Georgia prison doctor fired for lying about work history

Investigation of inmate deaths continues


The Georgia prison doctor tied to the questionable deaths of at least nine female inmates has been fired for lying on his state job application — the result of an investigation by his employer, Georgia Regents University, that continues to probe correctional medical care.

Dr. Yvon Nazaire misrepresented his work history when he applied for his job nine years ago, according to his Sept. 3 letter of termination from Georgia Correctional Health Care, a branch of the university that provides physicians for the state prison system.

Providing false information on a state job application in Georgia can be prosecuted as a felony, punishable with a maximum sentence of five years in prison and a $1,000 fine.

Nazaire, who was paid $174,300 a year as medical director at Pulaski State Prison in Hawkinsville, had been on administrative leave with pay pending the outcome of the university’s investigation.

The university began its investigation on July 21, two days after The Atlanta Journal-Constitution published the latest in a series of stories raising questions about the deaths of inmates in Nazaire’s care. The AJC also revealed that Nazaire was hired after submitting a job application stating he was working in the emergency rooms of three New York hospitals when in fact he was unemployed at the time.

In the termination letter, obtained by the AJC this week in response to an open records request, Georgia Correctional Health Care’s statewide medical director, Dr. Billy Nichols, cited Nazaire for falsely listing two New York hospitals as current employers on his application.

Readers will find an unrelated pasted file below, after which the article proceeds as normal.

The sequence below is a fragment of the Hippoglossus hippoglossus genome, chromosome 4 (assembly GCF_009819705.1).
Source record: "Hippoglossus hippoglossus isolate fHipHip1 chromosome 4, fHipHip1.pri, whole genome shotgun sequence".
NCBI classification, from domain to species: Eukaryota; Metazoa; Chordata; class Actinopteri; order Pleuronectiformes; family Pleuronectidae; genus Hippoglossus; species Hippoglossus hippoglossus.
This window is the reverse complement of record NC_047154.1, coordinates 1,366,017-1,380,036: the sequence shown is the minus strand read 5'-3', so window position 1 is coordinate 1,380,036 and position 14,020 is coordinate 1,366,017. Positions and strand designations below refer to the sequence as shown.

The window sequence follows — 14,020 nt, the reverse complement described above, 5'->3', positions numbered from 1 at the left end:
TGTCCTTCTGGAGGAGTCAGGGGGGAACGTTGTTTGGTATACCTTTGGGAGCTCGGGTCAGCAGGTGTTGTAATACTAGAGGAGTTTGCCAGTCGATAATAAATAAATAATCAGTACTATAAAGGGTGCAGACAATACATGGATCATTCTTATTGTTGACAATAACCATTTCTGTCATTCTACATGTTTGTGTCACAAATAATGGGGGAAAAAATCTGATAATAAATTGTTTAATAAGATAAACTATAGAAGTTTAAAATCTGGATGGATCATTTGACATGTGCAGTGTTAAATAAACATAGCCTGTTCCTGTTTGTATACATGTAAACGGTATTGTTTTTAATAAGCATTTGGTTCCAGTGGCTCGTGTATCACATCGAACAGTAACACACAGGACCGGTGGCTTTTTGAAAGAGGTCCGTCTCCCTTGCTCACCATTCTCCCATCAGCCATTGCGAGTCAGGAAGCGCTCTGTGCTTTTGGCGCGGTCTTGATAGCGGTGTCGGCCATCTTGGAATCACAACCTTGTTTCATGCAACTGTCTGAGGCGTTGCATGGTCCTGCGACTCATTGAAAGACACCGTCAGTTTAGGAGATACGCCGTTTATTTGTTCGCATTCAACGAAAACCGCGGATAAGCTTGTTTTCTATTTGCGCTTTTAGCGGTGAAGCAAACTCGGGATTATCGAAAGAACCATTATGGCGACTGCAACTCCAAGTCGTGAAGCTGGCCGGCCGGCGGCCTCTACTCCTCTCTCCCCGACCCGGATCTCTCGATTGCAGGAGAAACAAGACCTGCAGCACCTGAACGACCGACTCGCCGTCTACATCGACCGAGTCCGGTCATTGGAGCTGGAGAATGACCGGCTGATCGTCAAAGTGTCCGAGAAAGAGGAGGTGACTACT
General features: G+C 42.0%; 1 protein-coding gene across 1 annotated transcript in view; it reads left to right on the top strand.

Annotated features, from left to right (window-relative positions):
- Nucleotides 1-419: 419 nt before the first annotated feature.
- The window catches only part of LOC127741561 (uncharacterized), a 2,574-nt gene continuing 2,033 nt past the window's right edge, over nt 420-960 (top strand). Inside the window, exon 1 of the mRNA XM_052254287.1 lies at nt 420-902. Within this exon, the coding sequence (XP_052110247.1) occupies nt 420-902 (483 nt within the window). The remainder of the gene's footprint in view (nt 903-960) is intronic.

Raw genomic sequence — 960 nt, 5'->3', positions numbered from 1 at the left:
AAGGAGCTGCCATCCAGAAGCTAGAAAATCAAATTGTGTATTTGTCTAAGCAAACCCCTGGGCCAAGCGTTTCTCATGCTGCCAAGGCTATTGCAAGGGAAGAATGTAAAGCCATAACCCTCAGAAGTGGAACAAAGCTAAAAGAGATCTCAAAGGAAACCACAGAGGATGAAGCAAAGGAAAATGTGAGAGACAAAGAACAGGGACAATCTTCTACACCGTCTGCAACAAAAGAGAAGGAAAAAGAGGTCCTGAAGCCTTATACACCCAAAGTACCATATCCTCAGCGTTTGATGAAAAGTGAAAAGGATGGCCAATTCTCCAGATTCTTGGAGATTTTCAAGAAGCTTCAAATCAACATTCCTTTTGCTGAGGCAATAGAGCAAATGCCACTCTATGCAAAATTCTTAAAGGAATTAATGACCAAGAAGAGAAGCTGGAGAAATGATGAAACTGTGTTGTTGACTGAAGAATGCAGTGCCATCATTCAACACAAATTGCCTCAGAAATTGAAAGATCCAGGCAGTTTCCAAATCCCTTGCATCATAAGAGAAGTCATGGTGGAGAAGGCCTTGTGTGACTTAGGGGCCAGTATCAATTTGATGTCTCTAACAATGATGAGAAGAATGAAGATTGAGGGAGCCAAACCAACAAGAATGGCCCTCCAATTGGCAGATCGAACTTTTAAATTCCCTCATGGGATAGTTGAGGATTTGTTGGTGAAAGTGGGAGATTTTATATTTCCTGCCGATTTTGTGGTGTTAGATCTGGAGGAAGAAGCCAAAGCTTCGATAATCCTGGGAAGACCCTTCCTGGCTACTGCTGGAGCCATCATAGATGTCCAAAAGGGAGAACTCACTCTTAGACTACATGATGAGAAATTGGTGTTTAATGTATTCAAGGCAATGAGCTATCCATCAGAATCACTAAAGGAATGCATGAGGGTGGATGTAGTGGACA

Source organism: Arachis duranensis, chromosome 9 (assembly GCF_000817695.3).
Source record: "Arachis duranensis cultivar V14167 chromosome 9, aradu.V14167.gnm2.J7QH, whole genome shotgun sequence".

“We have since learned that you were not employed at either of those institutions at the time you applied for employment,” Nichols wrote.

Nazaire, contacted this week, declined to comment. He said he has hired an attorney to deal with the matter but refused to provide the lawyer’s name.

“I don’t have anything to say to you,” he said. “I spoke to you before because I’m a Christian. That’s all I’m saying.”

Christen Carter, Georgia Regents’ associate vice president for news and communications, said this week that the university’s investigation, which is looking at Nazaire’s treatment of inmates as well as correctional health care generally, remains ongoing. She said she can’t comment beyond that until the investigation is completed.

Georgia Correctional Health Care has been providing medical care in Georgia’s state prisons since 1997 under a series of contracts with the Department of Corrections. The DOC pays the university roughly $170 million a year for the service.

Tonya Edwards, whose mother died at Pulaski in 2013, said she was glad Nazaire is no longer working in the prison system. But she also expressed the hope that the university’s investigation will ultimately shed light on prison medical care.

“Just because he got fired, they still need to find out what went on with my mother and these other women,” Edwards said.

In July, the AJC described how seven women at Pulaski died agonizing deaths without getting treatment that could have saved or prolonged their lives. The newspaper had previously detailed how two women in Nazaire’s care at Emanuel Women’s Facility in Swainsboro died after their symptoms went untreated for weeks.

The university’s affirmation that Nazaire was hired despite a bogus job application makes the situation even more disturbing, Edwards said. Her mother, Donna Sanders, remained in the Pulaski infirmary on Nazaire’s orders, rather than being taken to a hospital, even as her blood oxygen level became dangerously low.